Britain Update 40 - archive
1. Strange but true British Laws
2. UK Travel news and tips
3. London with Children - part 2
Welcome friends, its time to put the kettle on, settle into a comfortable armchair, and enjoy the best of Britain with Britain Update. But before you do, please take the time to forward this newsletter to someone who loves Britain as much as you do.
David Ross, Publisher
Strange but True British Laws
Britain has no written constitution, but rather, laws that have evolved from common custom and tradition. Well, perhaps the government should rethink that approach, given that the following laws are still legal statutes in the UK :
A bed may not be hung out of a window
All Englishmen over 14 are meant to carry out two hours of longbow practise a week supervised by the local clergy
It is illegal for a lady to eat chocolates on a public conveyance
Throughout the whole of England, it is illegal to eat mince pies on December 25
Tourists take note: It is illegal to leave baggage unattended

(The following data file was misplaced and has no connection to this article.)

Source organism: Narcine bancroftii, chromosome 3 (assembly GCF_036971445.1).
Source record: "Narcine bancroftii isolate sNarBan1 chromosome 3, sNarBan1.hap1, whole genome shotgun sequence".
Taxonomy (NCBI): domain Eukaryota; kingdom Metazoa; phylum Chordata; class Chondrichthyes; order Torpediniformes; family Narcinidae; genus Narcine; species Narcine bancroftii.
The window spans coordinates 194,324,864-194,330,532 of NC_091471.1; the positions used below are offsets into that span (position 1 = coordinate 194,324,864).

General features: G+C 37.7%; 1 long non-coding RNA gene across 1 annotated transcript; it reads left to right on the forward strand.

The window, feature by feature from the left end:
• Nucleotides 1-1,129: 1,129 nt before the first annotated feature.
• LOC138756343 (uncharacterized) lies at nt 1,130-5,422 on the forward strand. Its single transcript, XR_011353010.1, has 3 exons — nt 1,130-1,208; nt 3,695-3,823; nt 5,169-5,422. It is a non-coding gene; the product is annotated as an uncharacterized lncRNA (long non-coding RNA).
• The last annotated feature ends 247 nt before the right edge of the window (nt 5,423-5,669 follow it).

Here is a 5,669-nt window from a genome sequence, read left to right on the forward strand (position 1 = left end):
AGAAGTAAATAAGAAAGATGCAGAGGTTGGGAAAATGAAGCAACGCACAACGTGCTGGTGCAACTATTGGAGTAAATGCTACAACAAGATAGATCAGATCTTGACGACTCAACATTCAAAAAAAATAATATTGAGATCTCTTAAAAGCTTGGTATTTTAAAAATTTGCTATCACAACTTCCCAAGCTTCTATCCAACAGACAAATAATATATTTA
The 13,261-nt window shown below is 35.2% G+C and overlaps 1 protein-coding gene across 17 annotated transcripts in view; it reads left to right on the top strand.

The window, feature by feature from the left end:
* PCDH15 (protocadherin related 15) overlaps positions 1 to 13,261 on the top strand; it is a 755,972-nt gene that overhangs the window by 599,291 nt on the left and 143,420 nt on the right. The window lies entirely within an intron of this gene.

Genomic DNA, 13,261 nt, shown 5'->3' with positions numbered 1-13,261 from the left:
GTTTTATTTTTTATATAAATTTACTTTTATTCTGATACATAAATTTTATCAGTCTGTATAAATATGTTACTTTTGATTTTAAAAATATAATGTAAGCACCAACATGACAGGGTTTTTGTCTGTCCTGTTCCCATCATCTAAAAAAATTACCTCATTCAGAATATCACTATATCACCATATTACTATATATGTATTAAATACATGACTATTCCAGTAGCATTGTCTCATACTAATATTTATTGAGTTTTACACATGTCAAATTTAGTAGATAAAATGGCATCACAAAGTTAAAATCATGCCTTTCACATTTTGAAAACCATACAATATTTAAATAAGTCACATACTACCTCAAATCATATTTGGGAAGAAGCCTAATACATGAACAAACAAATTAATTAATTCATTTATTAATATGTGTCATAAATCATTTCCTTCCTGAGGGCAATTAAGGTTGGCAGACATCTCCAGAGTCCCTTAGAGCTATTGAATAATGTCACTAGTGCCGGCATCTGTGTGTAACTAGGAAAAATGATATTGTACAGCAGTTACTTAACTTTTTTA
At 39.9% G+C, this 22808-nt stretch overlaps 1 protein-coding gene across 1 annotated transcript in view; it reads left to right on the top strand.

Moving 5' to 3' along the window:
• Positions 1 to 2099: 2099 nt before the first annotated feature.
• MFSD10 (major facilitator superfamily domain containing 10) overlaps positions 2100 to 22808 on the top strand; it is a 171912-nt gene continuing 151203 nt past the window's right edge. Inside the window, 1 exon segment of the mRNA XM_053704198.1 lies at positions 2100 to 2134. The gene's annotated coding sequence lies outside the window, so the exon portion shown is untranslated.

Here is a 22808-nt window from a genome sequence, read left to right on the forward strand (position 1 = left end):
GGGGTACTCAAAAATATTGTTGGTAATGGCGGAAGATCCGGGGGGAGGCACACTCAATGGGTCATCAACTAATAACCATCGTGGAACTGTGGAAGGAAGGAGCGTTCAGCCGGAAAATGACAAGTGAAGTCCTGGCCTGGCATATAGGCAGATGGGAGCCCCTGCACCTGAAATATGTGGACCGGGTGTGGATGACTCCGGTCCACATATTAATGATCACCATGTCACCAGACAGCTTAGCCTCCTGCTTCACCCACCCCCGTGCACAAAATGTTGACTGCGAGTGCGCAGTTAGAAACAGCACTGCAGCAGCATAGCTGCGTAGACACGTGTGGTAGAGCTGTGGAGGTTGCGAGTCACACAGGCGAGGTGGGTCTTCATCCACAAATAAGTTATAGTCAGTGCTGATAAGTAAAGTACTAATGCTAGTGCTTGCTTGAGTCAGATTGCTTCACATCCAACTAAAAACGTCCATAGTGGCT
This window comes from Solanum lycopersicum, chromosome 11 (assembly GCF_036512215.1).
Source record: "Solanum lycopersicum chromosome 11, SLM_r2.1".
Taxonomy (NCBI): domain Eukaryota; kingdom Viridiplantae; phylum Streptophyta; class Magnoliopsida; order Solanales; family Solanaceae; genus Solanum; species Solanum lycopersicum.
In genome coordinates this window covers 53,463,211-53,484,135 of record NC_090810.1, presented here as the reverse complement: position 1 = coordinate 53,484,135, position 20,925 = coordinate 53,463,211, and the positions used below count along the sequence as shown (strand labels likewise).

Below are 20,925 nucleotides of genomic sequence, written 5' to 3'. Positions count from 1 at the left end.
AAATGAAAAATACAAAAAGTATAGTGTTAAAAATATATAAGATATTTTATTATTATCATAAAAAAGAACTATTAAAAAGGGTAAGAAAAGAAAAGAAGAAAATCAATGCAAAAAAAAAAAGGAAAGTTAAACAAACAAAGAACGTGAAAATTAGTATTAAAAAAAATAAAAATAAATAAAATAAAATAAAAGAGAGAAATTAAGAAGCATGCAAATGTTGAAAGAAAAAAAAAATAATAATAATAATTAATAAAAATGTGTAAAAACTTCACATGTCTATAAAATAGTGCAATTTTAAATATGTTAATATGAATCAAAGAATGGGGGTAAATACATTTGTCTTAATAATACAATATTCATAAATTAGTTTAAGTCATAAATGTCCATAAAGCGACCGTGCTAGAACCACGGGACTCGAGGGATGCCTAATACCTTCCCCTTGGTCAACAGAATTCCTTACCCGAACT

Picking up abandoned baggage is an act of terrorism
It is illegal for a member of Parliament to enter the House of Commons wearing a full suit of armour
In York, upon sight of a Scotsman with the city walls after dark, it is still legal to shoot him with a bow and arrow
In Chester, you can only shoot a Welsh person with a bow and arrow inside the city walls and after midnight
In Hereford, you can shoot a Welsh person all day in the Cathedral Close, but only on Sunday with a longbow
In Scotland, you may not fish on Sundays; and it is illegal to be drunk in possession of a cow.
More odd laws are online at http://www.dumblaws.com/
UK Travel Tips
Haggis Backpacker Expands and Changes Name:
One of the most popular tours for young people-the Haggis Backpacker bus, which now carries 14,000 adventure seekers around Scotland each year-has expanded its operation to include England, Wales and the Isle of Skye. It is now known as the Radical Travel Network. Their 7 day 129 pound per person Border Raiders flexi-tour leaves London 3 times a week, tours prehistoric standing stones, includes a stay in a Tudor mansion in a Welsh forest, a visit to York, Bath, Edinburgh and the Lake District.
The 3-day Sky High Tour at 79 pounds leaves Edinburgh 4 times a week and takes in Loch Ness, the Western Highlands and Skye. Prices include travel in modern Mercedes midi-coaches to the door of hostels for overnight accommodation which is not included, and services of a guide. You can get off and catch a later service if you wish. Details from Radical Travel at www.radicaltravel.com